My husband tells the story of a stockbroker who called to offer an unbelievable return on investment. He could get this return, too, the broker advised. Sure, my husband said. If you could get that yield, you wouldn’t be making cold calls. It’s nothing more or less than predicting very accurately what the stock market will do.
It’s the same on the web, where all of us information vendors (because that’s what we are) are hungry for more and more clicks — or return on investment.
Now, some companies say they can make us money by predicting what a user will click on next. Well, if we could do that, all journalists would be gainfully employed and making tons of money, right? But maybe they have something here. Think of Amazon’s (and Netflix’s) suggestions of what other people (like you) liked. Aren’t they uncanny?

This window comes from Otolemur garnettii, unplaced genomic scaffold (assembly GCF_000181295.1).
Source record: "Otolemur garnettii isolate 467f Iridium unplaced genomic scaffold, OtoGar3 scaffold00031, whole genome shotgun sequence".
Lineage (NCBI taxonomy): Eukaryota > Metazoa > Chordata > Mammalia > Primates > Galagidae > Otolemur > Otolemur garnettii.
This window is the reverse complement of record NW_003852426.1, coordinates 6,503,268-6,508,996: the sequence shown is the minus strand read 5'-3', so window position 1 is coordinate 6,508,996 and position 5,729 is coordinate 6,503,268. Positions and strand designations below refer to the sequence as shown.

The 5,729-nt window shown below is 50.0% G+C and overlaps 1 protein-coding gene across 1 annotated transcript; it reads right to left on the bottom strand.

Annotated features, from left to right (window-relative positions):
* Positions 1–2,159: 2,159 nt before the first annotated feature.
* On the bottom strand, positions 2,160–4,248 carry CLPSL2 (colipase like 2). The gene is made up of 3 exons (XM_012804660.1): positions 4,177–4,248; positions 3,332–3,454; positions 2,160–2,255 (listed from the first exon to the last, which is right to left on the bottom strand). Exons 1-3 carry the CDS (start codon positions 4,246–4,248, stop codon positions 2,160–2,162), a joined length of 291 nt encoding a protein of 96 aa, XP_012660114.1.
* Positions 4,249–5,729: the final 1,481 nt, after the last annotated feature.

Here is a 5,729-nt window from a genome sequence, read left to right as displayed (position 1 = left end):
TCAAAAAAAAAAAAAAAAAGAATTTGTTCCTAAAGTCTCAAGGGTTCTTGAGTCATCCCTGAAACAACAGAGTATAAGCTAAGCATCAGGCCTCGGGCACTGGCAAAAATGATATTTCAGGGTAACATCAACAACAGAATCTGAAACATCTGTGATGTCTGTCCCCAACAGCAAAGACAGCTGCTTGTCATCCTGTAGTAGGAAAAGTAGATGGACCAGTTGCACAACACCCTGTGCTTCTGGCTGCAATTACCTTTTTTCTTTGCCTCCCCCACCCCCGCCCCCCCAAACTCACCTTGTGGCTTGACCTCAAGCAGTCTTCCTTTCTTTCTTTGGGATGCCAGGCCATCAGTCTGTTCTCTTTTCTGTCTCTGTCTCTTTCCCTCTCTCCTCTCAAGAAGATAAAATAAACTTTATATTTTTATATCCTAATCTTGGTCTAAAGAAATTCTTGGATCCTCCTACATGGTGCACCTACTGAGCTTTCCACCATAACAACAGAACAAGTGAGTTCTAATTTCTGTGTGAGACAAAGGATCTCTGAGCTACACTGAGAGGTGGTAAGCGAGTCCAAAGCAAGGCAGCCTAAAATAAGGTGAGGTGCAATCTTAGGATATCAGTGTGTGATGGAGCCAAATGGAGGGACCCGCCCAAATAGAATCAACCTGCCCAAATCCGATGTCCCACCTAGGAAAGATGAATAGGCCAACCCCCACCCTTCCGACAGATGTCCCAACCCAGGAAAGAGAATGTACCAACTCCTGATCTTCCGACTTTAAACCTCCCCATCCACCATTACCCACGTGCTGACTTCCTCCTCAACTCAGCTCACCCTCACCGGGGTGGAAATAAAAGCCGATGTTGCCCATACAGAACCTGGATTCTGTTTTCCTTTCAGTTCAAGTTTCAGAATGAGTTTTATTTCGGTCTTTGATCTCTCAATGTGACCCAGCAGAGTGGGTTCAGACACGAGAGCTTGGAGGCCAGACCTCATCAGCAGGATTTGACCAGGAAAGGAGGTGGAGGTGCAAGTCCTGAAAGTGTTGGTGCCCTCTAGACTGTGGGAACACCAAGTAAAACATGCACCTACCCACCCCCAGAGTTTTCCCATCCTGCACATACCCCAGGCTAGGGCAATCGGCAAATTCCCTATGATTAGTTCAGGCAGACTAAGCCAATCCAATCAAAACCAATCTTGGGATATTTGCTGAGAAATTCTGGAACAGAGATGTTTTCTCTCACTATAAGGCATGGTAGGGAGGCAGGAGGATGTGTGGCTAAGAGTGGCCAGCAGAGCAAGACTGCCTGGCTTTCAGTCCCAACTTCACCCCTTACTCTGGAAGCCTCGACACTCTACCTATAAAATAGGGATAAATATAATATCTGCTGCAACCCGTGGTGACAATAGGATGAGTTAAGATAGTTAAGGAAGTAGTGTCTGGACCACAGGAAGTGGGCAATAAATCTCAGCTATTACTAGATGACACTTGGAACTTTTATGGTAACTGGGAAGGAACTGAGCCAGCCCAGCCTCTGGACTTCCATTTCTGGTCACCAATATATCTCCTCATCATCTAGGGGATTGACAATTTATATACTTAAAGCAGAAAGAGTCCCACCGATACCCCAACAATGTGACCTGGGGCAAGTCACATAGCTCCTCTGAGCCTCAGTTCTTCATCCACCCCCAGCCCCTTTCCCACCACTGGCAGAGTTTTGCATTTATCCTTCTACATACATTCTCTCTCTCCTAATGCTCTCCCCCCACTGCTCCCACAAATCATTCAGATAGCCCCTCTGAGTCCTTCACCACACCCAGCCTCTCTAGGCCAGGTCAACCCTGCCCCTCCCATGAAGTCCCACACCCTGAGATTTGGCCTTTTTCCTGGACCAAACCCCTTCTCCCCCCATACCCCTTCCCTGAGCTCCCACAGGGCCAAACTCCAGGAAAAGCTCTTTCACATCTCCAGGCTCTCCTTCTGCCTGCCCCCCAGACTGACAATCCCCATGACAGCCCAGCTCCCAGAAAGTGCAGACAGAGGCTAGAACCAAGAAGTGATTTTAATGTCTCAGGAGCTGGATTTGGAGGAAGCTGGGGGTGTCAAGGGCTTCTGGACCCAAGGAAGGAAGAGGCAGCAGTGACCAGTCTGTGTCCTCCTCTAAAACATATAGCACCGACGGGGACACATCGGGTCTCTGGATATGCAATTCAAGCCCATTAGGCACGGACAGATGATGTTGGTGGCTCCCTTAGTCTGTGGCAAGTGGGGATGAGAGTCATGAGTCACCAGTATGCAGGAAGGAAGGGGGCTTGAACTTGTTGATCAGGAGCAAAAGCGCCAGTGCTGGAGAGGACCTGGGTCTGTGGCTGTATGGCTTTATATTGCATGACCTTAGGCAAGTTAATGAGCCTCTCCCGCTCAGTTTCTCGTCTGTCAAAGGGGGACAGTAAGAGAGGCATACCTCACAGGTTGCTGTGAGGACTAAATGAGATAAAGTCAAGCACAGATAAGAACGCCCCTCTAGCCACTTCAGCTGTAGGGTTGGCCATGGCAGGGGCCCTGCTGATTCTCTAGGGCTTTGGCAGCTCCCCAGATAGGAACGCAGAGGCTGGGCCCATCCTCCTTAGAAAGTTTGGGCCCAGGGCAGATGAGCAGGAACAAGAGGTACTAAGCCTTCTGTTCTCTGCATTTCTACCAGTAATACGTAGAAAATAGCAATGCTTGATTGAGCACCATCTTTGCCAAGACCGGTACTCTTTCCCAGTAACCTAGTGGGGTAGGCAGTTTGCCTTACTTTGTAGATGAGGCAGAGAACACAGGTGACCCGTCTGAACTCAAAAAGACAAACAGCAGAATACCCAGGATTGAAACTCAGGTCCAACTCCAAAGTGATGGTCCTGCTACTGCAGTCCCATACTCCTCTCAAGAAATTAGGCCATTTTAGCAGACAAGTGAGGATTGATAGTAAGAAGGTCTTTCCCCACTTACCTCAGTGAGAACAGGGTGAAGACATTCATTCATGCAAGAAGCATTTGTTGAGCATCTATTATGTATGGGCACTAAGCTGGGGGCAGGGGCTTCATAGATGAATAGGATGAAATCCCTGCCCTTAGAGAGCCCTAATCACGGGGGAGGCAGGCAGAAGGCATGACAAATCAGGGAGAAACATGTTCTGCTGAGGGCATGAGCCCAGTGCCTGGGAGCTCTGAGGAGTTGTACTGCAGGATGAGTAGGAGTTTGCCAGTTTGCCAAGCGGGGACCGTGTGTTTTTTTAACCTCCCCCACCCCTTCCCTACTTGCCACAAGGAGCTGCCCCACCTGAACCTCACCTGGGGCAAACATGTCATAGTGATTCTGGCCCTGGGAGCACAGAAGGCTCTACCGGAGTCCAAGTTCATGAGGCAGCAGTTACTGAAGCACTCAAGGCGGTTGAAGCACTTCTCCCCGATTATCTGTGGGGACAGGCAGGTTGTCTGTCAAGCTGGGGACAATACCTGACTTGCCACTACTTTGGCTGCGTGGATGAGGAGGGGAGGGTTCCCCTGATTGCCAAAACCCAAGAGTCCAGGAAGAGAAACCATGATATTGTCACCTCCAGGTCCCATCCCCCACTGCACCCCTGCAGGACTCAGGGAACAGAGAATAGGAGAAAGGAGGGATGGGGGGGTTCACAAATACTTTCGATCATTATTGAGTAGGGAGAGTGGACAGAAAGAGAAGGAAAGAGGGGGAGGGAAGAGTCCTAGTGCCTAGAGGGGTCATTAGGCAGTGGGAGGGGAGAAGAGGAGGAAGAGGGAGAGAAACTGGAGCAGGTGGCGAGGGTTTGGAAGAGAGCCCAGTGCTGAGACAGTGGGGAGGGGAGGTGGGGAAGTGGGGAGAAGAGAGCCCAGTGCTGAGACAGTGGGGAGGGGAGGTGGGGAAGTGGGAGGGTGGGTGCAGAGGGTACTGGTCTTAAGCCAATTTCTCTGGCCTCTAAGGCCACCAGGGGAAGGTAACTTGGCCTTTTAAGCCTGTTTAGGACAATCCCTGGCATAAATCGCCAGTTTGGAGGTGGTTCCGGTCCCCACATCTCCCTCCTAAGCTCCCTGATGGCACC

Outbrain, a company with clients like The Chicago Tribune, offers a widget that suggests other stories you might want to click on. At first glance, it doesn’t sound like a very good deal unless you have lots of content (like newspapers do) and don’t mind if someone clicks off your site and onto another Outbrain client’s. Oh, right, you can pony up so it doesn’t ever move off your site.
“No two readers are alike — why should the content you recommend to them be the same?” according to the Outbrain web site. Indeed.